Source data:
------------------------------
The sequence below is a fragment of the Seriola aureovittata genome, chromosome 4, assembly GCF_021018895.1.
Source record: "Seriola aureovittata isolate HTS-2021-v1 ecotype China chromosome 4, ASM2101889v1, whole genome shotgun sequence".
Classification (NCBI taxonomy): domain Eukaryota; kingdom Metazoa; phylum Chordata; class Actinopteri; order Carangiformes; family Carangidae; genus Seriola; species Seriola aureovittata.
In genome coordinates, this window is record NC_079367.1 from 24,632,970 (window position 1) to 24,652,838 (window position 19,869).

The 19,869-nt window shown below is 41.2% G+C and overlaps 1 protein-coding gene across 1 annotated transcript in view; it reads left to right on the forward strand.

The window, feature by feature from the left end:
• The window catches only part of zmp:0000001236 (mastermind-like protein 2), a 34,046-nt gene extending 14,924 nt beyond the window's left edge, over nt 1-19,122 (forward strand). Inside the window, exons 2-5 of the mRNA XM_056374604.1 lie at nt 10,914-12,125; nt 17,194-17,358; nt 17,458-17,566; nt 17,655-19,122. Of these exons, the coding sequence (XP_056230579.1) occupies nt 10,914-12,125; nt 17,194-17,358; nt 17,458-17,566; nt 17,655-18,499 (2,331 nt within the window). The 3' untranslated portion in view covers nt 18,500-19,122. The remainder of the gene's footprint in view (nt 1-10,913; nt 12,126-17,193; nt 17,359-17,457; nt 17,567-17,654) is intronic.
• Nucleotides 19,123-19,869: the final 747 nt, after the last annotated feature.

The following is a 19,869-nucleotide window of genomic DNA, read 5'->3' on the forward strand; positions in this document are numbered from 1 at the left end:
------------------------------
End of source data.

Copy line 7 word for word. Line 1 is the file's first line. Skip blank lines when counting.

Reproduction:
• The window catches only part of zmp:0000001236 (mastermind-like protein 2), a 34,046-nt gene extending 14,924 nt beyond the window's left edge, over nt 1-19,122 (forward strand). Inside the window, exons 2-5 of the mRNA XM_056374604.1 lie at nt 10,914-12,125; nt 17,194-17,358; nt 17,458-17,566; nt 17,655-19,122. Of these exons, the coding sequence (XP_056230579.1) occupies nt 10,914-12,125; nt 17,194-17,358; nt 17,458-17,566; nt 17,655-18,499 (2,331 nt within the window). The 3' untranslated portion in view covers nt 18,500-19,122. The remainder of the gene's footprint in view (nt 1-10,913; nt 12,126-17,193; nt 17,359-17,457; nt 17,567-17,654) is intronic.